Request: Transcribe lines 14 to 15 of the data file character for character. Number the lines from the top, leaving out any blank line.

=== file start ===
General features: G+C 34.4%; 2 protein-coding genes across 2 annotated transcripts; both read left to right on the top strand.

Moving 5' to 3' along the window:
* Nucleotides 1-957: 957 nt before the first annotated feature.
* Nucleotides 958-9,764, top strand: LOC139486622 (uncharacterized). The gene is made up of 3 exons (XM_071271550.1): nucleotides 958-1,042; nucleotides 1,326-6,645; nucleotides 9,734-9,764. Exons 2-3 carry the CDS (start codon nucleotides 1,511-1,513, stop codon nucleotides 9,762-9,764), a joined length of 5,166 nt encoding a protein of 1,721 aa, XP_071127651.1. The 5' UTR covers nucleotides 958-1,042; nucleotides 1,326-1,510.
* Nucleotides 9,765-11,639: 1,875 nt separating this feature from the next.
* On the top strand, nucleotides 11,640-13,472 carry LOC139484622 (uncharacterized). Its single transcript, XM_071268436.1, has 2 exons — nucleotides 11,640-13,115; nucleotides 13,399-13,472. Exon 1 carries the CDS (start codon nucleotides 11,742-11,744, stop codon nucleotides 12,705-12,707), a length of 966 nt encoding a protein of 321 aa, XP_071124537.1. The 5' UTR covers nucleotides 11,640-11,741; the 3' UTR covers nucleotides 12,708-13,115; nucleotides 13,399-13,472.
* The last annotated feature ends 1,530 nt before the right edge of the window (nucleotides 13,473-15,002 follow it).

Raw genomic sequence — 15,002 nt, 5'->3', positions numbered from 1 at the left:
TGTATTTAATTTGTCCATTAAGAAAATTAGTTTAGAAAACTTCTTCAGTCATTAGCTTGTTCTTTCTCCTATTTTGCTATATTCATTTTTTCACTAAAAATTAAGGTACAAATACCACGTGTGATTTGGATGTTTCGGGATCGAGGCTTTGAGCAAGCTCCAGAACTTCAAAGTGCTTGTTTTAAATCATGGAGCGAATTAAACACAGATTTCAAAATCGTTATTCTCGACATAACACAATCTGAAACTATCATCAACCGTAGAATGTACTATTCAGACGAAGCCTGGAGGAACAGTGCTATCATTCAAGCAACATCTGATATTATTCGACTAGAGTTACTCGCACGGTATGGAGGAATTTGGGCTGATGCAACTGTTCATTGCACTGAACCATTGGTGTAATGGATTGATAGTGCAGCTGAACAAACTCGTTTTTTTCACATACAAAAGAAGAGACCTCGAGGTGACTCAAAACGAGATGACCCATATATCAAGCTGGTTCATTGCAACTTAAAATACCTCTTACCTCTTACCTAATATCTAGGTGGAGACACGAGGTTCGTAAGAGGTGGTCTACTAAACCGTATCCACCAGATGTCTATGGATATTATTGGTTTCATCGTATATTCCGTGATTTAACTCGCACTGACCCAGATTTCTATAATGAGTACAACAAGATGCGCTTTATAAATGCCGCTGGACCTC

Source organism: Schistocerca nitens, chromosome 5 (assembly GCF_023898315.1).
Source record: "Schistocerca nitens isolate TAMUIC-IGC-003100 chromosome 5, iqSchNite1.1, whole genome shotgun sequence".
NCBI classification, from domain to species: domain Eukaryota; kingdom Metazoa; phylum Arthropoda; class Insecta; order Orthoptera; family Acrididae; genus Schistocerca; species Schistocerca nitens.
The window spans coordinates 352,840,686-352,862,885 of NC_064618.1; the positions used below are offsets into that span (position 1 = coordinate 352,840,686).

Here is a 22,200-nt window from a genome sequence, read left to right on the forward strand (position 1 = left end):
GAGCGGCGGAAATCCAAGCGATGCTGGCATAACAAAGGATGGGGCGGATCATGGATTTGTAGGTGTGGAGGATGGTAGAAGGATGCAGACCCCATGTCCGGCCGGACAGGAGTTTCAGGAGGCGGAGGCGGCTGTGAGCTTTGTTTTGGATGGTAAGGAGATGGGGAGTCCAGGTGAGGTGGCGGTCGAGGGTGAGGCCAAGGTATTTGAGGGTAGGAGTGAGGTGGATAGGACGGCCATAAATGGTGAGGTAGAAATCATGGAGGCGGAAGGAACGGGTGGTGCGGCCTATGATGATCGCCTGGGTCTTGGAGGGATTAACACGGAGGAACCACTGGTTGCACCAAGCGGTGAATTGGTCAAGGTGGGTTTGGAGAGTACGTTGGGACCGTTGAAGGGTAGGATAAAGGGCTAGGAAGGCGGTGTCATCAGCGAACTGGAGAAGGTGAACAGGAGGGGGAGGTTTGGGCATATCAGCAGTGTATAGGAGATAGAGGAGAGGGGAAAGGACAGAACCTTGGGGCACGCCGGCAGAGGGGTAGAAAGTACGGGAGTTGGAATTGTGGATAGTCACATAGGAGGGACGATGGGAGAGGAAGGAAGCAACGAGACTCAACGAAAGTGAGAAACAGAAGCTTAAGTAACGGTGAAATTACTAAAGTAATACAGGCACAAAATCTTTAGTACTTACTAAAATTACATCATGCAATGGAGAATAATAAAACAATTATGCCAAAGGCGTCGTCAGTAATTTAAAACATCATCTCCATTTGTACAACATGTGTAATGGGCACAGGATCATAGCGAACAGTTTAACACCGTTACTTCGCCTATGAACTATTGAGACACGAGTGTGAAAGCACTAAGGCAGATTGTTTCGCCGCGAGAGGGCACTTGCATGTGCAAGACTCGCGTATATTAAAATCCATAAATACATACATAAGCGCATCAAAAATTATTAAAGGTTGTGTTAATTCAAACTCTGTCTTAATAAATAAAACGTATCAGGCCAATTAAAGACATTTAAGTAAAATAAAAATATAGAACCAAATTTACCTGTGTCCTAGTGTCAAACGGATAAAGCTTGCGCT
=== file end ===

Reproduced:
Here is a 22,200-nt window from a genome sequence, read left to right on the forward strand (position 1 = left end):
GAGCGGCGGAAATCCAAGCGATGCTGGCATAACAAAGGATGGGGCGGATCATGGATTTGTAGGTGTGGAGGATGGTAGAAGGATGCAGACCCCATGTCCGGCCGGACAGGAGTTTCAGGAGGCGGAGGCGGCTGTGAGCTTTGTTTTGGATGGTAAGGAGATGGGGAGTCCAGGTGAGGTGGCGGTCGAGGGTGAGGCCAAGGTATTTGAGGGTAGGAGTGAGGTGGATAGGACGGCCATAAATGGTGAGGTAGAAATCATGGAGGCGGAAGGAACGGGTGGTGCGGCCTATGATGATCGCCTGGGTCTTGGAGGGATTAACACGGAGGAACCACTGGTTGCACCAAGCGGTGAATTGGTCAAGGTGGGTTTGGAGAGTACGTTGGGACCGTTGAAGGGTAGGATAAAGGGCTAGGAAGGCGGTGTCATCAGCGAACTGGAGAAGGTGAACAGGAGGGGGAGGTTTGGGCATATCAGCAGTGTATAGGAGATAGAGGAGAGGGGAAAGGACAGAACCTTGGGGCACGCCGGCAGAGGGGTAGAAAGTACGGGAGTTGGAATTGTGGATAGTCACATAGGAGGGACGATGGGAGAGGAAGGAAGCAACGAGACTCAACGAAAGTGAGAAACAGAAGCTTAAGTAACGGTGAAATTACTAAAGTAATACAGGCACAAAATCTTTAGTACTTACTAAAATTACATCATGCAATGGAGAATAATAAAACAATTATGCCAAAGGCGTCGTCAGTAATTTAAAACATCATCTCCATTTGTACAACATGTGTAATGGGCACAGGATCATAGCGAACAGTTTAACACCGTTACTTCGCCTATGAACTATTGAGACACGAGTGTGAAAGCACTAAGGCAGATTGTTTCGCCGCGAGAGGGCACTTGCATGTGCAAGACTCGCGTATATTAAAATCCATAAATACATACATAAGCGCATCAAAAATTATTAAAGGTTGTGTTAATTCAAACTCTGTCTTAATAAATAAAACGTATCAGGCCAATTAAAGACATTTAAGTAAAATAAAAATATAGAACCAAATTTACCTGTGTCCTAGTGTCAAACGGATAAAGCTTGCGCT